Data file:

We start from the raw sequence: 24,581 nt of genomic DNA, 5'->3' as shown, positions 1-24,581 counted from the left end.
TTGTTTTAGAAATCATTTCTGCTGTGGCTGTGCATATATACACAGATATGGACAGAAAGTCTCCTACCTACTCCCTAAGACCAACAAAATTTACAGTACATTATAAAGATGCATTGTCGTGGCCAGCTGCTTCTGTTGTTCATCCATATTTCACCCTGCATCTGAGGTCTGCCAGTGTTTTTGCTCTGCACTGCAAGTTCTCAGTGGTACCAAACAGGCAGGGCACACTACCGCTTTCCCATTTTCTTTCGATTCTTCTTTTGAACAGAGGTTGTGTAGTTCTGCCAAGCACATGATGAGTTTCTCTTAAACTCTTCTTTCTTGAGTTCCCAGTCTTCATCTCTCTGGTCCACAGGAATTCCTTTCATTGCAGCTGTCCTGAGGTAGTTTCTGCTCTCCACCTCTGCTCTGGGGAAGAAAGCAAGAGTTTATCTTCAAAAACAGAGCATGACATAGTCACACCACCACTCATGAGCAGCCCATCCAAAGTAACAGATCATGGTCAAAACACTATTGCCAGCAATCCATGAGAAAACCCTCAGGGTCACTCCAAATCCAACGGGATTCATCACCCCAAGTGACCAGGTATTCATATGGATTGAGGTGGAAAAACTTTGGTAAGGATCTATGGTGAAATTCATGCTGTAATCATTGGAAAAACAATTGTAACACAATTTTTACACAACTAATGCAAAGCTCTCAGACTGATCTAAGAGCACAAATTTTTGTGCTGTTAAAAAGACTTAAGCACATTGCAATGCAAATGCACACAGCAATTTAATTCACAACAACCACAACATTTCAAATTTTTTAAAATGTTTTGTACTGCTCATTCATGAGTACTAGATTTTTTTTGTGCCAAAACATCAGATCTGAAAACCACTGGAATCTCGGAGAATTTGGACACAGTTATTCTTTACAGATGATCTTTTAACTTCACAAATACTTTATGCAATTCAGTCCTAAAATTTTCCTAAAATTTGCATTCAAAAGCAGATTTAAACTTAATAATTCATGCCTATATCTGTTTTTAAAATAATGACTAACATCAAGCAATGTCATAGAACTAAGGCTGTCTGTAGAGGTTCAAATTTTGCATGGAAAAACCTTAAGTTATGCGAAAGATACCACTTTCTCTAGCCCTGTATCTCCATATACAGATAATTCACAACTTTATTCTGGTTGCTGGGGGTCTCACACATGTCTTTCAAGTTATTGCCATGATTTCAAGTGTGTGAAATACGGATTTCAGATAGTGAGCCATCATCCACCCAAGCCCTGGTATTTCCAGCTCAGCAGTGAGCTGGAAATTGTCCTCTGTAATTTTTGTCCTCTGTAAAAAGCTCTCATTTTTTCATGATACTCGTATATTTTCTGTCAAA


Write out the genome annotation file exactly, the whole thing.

We start from the raw sequence: 24,581 nt of genomic DNA, 5'->3' as shown, positions 1-24,581 counted from the left end.
TTGTTTTAGAAATCATTTCTGCTGTGGCTGTGCATATATACACAGATATGGACAGAAAGTCTCCTACCTACTCCCTAAGACCAACAAAATTTACAGTACATTATAAAGATGCATTGTCGTGGCCAGCTGCTTCTGTTGTTCATCCATATTTCACCCTGCATCTGAGGTCTGCCAGTGTTTTTGCTCTGCACTGCAAGTTCTCAGTGGTACCAAACAGGCAGGGCACACTACCGCTTTCCCATTTTCTTTCGATTCTTCTTTTGAACAGAGGTTGTGTAGTTCTGCCAAGCACATGATGAGTTTCTCTTAAACTCTTCTTTCTTGAGTTCCCAGTCTTCATCTCTCTGGTCCACAGGAATTCCTTTCATTGCAGCTGTCCTGAGGTAGTTTCTGCTCTCCACCTCTGCTCTGGGGAAGAAAGCAAGAGTTTATCTTCAAAAACAGAGCATGACATAGTCACACCACCACTCATGAGCAGCCCATCCAAAGTAACAGATCATGGTCAAAACACTATTGCCAGCAATCCATGAGAAAACCCTCAGGGTCACTCCAAATCCAACGGGATTCATCACCCCAAGTGACCAGGTATTCATATGGATTGAGGTGGAAAAACTTTGGTAAGGATCTATGGTGAAATTCATGCTGTAATCATTGGAAAAACAATTGTAACACAATTTTTACACAACTAATGCAAAGCTCTCAGACTGATCTAAGAGCACAAATTTTTGTGCTGTTAAAAAGACTTAAGCACATTGCAATGCAAATGCACACAGCAATTTAATTCACAACAACCACAACATTTCAAATTTTTTAAAATGTTTTGTACTGCTCATTCATGAGTACTAGATTTTTTTTGTGCCAAAACATCAGATCTGAAAACCACTGGAATCTCGGAGAATTTGGACACAGTTATTCTTTACAGATGATCTTTTAACTTCACAAATACTTTATGCAATTCAGTCCTAAAATTTTCCTAAAATTTGCATTCAAAAGCAGATTTAAACTTAATAATTCATGCCTATATCTGTTTTTAAAATAATGACTAACATCAAGCAATGTCATAGAACTAAGGCTGTCTGTAGAGGTTCAAATTTTGCATGGAAAAACCTTAAGTTATGCGAAAGATACCACTTTCTCTAGCCCTGTATCTCCATATACAGATAATTCACAACTTTATTCTGGTTGCTGGGGGTCTCACACATGTCTTTCAAGTTATTGCCATGATTTCAAGTGTGTGAAATACGGATTTCAGATAGTGAGCCATCATCCACCCAAGCCCTGGTATTTCCAGCTCAGCAGTGAGCTGGAAATTGTCCTCTGTAATTTTTGTCCTCTGTAAAAAGCTCTCATTTTTTCATGATACTCGTATATTTTCTGTCAAA